Campion and Persons had constructed a network of safe houses, often with residential chaplains, among the members and friends of the Vaux family of Harrowden. William Weston, arriving in September 1584, established a fund purse to support the Catholic clergy. Garnett, eventually conceded to the mission despite protests from the Roman College, arrived in England in July 1586 with Robert Southwell. The network expanded further with the arrival of more Jesuits. Weston was arrested in London in early August, and remained in prison until 1603, but Garnett succeeded him as superior. In London, Southwell revived the important mission of the written word. Unlike Persons, who had used his clandestine press to denounce occasional conformity and Campion's opponents in 1580–81, Southwell wrote spiritual treatises seeking to console and strengthen frightened believers. The frequent accusations in proclamations and laws notwithstanding, no Jesuit in England engaged in any conspiracy against the queen. In a wider context, however, intimations and rumours of Catholic intervention provided some basis for the crown's fears, and Persons played a significant role in the diplomacy surrounding the formation of leagues and coalitions aiming to overthrow Elizabeth. Yet the one implemented proposal, the Spanish Armada of 1588, failed, and shortly afterwards Persons left Rome for Spain, to make sure that Philip II did not forget England amid his dynastic involvements with France.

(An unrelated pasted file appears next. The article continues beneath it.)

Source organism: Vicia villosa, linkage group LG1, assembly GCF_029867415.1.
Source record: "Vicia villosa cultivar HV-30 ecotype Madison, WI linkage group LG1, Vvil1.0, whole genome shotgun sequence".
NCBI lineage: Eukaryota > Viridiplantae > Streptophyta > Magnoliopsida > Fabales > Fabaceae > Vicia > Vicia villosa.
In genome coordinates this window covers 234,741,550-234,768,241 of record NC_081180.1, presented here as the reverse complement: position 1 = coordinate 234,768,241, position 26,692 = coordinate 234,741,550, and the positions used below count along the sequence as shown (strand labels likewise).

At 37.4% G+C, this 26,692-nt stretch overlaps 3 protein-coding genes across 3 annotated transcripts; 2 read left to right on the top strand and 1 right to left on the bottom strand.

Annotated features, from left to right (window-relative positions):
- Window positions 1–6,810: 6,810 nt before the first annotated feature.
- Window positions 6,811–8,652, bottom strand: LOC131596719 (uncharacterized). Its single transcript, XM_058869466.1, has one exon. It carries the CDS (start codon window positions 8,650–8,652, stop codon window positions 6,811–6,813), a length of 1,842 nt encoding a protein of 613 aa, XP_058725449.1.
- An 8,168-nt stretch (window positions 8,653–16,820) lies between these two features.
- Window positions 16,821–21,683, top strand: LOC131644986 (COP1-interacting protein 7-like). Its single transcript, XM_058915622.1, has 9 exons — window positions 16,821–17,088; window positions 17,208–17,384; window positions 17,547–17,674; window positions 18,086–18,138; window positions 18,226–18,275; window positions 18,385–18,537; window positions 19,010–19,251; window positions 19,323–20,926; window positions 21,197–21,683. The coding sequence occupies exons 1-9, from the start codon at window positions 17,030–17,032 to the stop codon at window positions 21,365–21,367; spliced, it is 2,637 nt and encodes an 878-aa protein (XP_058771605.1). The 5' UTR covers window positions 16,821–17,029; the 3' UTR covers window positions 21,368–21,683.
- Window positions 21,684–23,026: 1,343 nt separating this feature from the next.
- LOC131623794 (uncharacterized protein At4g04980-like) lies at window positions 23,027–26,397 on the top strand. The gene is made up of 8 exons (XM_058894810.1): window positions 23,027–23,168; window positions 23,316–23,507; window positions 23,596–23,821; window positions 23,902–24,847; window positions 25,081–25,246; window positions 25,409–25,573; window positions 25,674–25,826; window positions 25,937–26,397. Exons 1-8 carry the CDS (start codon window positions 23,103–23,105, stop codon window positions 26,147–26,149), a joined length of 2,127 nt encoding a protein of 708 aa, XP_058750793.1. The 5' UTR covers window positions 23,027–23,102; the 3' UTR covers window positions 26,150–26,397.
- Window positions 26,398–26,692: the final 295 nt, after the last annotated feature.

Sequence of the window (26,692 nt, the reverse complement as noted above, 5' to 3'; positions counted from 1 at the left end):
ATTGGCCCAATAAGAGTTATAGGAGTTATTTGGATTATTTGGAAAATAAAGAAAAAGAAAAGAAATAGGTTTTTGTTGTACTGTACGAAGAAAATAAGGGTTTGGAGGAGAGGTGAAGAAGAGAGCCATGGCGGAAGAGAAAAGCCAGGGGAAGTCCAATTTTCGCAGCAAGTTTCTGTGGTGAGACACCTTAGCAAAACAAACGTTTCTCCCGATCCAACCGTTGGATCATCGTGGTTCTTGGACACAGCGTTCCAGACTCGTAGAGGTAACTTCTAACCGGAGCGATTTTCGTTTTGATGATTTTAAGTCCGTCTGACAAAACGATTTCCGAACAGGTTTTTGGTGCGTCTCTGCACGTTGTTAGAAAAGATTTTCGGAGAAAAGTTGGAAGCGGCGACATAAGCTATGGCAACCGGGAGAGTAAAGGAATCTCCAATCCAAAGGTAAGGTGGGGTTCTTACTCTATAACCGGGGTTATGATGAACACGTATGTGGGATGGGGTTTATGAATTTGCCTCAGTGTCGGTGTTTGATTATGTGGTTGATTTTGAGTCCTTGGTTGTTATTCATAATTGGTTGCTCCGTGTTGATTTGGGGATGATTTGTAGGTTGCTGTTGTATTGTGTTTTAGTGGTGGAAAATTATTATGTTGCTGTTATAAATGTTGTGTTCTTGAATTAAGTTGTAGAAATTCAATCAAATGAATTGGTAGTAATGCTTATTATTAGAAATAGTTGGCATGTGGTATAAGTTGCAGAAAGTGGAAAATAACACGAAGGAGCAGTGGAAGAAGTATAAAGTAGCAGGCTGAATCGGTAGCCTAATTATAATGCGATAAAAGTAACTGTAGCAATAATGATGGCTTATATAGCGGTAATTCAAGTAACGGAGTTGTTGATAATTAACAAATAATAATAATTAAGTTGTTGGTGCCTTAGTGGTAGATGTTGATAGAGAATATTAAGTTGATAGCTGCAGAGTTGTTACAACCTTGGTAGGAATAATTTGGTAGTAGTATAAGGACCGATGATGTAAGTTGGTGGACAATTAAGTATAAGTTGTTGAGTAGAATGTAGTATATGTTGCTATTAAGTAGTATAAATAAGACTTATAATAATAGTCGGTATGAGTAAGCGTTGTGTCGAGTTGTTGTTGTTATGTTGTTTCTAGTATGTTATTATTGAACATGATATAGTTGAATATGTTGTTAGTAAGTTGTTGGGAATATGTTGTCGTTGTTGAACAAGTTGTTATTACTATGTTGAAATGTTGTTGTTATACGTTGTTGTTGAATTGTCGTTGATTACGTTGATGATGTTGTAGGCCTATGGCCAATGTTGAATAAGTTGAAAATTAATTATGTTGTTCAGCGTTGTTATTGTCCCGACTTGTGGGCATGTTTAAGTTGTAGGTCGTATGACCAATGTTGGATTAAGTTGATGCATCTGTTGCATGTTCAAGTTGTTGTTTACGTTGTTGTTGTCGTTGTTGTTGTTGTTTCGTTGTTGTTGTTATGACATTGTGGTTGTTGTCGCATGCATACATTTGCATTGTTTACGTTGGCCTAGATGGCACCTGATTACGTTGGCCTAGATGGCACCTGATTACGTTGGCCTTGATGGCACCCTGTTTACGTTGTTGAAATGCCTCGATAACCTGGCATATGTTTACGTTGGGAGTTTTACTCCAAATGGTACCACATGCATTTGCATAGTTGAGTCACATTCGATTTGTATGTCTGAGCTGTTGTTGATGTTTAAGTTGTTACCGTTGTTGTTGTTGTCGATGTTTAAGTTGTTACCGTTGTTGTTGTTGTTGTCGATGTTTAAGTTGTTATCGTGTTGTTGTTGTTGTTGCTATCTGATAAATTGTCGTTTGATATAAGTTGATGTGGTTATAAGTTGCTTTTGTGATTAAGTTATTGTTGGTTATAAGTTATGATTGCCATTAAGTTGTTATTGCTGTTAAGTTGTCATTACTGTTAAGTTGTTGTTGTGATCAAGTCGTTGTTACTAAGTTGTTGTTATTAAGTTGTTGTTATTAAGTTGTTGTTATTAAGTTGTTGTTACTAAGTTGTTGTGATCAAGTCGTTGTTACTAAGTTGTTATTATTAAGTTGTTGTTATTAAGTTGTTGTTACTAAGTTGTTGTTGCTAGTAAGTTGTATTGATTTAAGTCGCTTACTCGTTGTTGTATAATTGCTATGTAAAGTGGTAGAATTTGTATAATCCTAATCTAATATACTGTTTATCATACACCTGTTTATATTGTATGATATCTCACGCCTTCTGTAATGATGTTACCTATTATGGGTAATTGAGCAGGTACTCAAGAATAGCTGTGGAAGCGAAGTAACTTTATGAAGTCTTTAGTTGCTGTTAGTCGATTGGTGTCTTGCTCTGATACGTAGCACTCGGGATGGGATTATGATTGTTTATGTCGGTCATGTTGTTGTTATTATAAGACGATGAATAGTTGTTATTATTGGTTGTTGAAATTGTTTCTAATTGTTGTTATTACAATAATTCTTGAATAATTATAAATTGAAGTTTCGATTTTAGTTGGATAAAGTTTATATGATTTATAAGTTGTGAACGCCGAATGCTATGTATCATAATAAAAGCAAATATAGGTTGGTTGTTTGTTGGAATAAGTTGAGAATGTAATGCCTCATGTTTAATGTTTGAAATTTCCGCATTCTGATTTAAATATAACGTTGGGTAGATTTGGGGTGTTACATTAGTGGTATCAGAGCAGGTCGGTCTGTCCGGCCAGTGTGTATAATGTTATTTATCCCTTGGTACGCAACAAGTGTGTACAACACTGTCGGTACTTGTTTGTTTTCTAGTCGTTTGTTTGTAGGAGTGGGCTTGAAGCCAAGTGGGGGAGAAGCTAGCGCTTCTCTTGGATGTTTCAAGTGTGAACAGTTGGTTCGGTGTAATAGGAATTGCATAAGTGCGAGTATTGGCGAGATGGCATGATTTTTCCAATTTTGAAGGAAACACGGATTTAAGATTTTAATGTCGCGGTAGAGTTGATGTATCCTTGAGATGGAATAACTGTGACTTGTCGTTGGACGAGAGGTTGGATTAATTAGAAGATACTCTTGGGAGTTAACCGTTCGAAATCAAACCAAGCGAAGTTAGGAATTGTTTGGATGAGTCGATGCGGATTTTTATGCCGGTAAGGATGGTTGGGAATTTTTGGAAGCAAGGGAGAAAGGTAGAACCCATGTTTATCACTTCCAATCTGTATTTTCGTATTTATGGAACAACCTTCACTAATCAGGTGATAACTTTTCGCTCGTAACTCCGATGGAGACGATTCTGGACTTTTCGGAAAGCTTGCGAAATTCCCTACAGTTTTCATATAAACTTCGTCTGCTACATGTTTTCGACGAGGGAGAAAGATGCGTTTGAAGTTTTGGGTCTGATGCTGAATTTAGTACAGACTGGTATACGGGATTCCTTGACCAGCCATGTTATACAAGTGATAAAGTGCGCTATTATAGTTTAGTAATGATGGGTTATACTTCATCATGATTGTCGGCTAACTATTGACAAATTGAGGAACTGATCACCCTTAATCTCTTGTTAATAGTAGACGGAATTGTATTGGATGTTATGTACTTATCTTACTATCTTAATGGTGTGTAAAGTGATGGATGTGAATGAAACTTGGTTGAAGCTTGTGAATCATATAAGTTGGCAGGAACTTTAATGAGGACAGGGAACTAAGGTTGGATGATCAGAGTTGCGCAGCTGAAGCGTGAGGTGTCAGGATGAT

Throughout the 1590s more Jesuits arrived on the mission, men like Richard Holtby, John Bennett, and Edward Oldcorne. Secular priests, for instance Richard Blount and Richard Banks (c.1569–1643), who were allowed to make their noviceship in England, augmented their numbers. Some Jesuits, such as Southwell and Henry Walpole, were captured and executed, others, men like Weston and John Gerard, languished in prison until they were released, or, as in Gerard's case, escaped. Thomas Lister managed to remain at large, despite his claustrophobia and fear of priest holes. Despite a surprise raid at Baddesley Clinton, Warwickshire, in 1591 that nearly netted all the Jesuits in England, they contrived to hold semi-annual meetings to discuss mission strategy, especially the perennial problem of conformity, and to live according to the society's style.

Allen (a cardinal since 1587) deftly supervised relations between Jesuits and secular clergy. But after his death in 1594 long-suppressed tensions erupted. Some clergy resented the role played by the Jesuits in the administration of the mission. The society controlled the English College at Rome and also the newer colleges at Seville, Valladolid, and St Omer. It had revealed its true intentions, the seculars claimed, when a few Jesuit prisoners at Wisbech, Cambridgeshire, attempted to impose their own disciplines on the secular clergy imprisoned with them, under the immediate direction of Weston. Nor was this the only grievance. Some seculars protested against Jesuit involvement in international diplomacy initially directed towards the overthrow of Elizabeth and later towards the selection of a Catholic candidate to succeed her, seeing it as counter-productive. They wished to demonstrate their loyalty to the crown in everything except religion, and negotiated with the government for a degree of religious tolerance, at the expense of the continuance of the Jesuit mission.